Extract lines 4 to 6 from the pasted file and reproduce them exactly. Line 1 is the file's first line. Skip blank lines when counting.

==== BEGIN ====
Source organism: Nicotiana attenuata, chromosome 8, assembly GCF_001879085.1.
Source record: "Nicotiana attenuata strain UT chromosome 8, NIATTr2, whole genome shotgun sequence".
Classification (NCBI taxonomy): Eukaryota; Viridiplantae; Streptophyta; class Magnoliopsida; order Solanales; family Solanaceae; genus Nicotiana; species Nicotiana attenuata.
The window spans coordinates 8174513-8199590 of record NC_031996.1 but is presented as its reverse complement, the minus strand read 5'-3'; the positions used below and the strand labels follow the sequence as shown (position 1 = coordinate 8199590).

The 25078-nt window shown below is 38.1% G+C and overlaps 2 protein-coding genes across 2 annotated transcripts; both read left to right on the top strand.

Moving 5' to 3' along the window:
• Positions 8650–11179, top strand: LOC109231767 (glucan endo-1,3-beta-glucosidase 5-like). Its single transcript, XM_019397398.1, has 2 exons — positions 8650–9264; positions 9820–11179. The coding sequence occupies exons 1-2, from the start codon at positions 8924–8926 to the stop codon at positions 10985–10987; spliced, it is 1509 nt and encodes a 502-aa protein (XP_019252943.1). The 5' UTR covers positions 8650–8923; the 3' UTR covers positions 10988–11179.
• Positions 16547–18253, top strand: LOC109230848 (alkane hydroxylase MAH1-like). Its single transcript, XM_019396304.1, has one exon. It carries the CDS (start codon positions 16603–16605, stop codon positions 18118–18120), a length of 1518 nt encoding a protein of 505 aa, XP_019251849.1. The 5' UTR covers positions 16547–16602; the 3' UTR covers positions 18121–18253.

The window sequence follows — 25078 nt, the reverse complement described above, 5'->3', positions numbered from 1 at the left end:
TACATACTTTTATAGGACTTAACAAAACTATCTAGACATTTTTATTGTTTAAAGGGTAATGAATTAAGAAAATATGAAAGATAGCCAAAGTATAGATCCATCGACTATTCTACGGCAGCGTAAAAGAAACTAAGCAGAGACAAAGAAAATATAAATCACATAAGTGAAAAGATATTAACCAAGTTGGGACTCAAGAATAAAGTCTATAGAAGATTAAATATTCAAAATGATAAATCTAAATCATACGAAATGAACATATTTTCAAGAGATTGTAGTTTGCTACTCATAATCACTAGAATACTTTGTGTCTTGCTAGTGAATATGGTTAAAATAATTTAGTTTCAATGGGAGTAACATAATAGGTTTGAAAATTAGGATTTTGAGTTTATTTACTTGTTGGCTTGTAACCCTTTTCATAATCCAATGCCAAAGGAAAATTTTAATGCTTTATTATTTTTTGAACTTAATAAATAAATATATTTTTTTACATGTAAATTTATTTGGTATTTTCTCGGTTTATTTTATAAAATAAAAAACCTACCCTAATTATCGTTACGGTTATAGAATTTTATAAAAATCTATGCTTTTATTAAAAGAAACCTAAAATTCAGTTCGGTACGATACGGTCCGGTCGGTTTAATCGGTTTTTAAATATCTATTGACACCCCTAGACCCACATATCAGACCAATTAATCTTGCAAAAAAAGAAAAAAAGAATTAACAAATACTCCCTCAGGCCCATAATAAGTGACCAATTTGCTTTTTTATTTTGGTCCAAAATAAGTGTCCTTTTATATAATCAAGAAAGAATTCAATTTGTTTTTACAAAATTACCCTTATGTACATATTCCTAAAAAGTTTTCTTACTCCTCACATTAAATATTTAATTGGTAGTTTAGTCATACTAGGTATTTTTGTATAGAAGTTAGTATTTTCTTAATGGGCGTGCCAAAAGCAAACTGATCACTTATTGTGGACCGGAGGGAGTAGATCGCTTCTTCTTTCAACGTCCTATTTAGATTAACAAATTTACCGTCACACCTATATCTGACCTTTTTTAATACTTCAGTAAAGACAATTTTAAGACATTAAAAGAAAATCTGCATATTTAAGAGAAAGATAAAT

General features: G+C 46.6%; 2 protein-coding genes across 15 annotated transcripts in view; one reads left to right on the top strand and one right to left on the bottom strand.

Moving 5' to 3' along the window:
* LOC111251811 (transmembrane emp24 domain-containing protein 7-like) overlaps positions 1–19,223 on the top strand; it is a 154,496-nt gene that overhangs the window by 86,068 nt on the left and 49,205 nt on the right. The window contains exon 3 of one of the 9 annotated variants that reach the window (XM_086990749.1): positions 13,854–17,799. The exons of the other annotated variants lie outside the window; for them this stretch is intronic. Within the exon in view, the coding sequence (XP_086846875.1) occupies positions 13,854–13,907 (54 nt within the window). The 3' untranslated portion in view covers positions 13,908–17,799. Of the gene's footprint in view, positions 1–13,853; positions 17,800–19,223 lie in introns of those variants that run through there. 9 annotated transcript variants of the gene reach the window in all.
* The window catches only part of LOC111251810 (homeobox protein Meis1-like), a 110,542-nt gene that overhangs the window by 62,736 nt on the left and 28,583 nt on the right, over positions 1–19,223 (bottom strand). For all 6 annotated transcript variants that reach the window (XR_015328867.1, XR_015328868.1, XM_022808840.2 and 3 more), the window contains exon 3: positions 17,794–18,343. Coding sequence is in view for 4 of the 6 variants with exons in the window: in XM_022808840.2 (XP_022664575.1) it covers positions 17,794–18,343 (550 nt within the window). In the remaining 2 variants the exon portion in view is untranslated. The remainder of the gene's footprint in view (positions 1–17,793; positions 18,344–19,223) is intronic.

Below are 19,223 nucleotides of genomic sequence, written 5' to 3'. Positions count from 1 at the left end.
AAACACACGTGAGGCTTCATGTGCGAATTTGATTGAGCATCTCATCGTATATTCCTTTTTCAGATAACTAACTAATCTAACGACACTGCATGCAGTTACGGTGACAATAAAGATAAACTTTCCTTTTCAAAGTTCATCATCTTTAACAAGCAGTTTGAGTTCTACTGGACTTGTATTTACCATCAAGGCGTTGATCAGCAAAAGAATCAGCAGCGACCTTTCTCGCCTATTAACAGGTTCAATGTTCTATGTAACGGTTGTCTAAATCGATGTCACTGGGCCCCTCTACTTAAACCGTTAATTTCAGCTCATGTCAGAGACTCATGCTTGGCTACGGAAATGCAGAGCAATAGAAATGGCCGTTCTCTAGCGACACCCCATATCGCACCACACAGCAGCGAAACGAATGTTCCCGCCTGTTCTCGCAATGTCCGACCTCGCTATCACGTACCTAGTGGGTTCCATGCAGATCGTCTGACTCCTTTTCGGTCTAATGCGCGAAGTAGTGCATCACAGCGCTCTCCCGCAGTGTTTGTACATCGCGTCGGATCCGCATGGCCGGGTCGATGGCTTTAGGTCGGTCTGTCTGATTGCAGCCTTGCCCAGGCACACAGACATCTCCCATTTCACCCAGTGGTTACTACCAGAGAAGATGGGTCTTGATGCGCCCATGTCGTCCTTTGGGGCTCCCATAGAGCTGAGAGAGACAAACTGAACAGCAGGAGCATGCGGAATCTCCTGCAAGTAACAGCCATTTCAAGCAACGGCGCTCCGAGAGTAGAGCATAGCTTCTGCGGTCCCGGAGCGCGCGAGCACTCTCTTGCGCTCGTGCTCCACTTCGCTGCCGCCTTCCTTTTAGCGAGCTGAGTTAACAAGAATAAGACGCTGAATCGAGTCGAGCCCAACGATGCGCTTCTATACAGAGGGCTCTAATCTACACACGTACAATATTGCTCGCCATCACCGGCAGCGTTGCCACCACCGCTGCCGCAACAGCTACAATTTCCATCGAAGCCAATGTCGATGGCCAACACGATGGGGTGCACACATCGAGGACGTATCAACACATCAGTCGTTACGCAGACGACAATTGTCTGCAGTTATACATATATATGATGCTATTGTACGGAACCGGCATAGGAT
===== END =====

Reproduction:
The window spans coordinates 8174513-8199590 of record NC_031996.1 but is presented as its reverse complement, the minus strand read 5'-3'; the positions used below and the strand labels follow the sequence as shown (position 1 = coordinate 8199590).

The 25078-nt window shown below is 38.1% G+C and overlaps 2 protein-coding genes across 2 annotated transcripts; both read left to right on the top strand.

Moving 5' to 3' along the window: